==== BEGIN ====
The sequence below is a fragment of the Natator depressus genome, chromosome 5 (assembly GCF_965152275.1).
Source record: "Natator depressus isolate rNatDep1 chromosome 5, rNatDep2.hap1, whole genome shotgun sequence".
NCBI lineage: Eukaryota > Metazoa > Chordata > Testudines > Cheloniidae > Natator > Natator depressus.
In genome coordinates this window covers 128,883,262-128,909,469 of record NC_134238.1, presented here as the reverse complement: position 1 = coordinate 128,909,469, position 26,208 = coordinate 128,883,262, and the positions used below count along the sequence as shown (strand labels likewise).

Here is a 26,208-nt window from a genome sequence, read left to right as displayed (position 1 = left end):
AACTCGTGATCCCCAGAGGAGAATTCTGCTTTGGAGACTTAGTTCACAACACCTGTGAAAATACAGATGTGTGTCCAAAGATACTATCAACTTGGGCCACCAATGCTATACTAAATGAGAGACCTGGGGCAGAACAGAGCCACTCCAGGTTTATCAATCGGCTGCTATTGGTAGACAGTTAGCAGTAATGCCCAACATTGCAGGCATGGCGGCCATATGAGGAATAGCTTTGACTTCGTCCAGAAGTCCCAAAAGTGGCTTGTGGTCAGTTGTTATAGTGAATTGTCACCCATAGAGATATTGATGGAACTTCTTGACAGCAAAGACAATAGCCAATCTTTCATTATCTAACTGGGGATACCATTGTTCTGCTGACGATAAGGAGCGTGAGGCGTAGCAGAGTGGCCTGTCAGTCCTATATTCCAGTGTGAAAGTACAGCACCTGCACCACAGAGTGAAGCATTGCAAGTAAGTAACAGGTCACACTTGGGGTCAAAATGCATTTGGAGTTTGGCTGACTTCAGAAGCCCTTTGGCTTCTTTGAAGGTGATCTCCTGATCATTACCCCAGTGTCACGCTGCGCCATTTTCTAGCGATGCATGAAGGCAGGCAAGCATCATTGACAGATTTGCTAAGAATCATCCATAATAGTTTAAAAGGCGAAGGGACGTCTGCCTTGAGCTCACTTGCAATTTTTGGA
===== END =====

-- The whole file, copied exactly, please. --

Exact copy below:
The sequence below is a fragment of the Natator depressus genome, chromosome 5 (assembly GCF_965152275.1).
Source record: "Natator depressus isolate rNatDep1 chromosome 5, rNatDep2.hap1, whole genome shotgun sequence".
NCBI lineage: Eukaryota > Metazoa > Chordata > Testudines > Cheloniidae > Natator > Natator depressus.
In genome coordinates this window covers 128,883,262-128,909,469 of record NC_134238.1, presented here as the reverse complement: position 1 = coordinate 128,909,469, position 26,208 = coordinate 128,883,262, and the positions used below count along the sequence as shown (strand labels likewise).

Here is a 26,208-nt window from a genome sequence, read left to right as displayed (position 1 = left end):
AACTCGTGATCCCCAGAGGAGAATTCTGCTTTGGAGACTTAGTTCACAACACCTGTGAAAATACAGATGTGTGTCCAAAGATACTATCAACTTGGGCCACCAATGCTATACTAAATGAGAGACCTGGGGCAGAACAGAGCCACTCCAGGTTTATCAATCGGCTGCTATTGGTAGACAGTTAGCAGTAATGCCCAACATTGCAGGCATGGCGGCCATATGAGGAATAGCTTTGACTTCGTCCAGAAGTCCCAAAAGTGGCTTGTGGTCAGTTGTTATAGTGAATTGTCACCCATAGAGATATTGATGGAACTTCTTGACAGCAAAGACAATAGCCAATCTTTCATTATCTAACTGGGGATACCATTGTTCTGCTGACGATAAGGAGCGTGAGGCGTAGCAGAGTGGCCTGTCAGTCCTATATTCCAGTGTGAAAGTACAGCACCTGCACCACAGAGTGAAGCATTGCAAGTAAGTAACAGGTCACACTTGGGGTCAAAATGCATTTGGAGTTTGGCTGACTTCAGAAGCCCTTTGGCTTCTTTGAAGGTGATCTCCTGATCATTACCCCAGTGTCACGCTGCGCCATTTTCTAGCGATGCATGAAGGCAGGCAAGCATCATTGACAGATTTGCTAAGAATCATCCATAATAGTTTAAAAGGCGAAGGGACGTCTGCCTTGAGCTCACTTGCAATTTTTGGA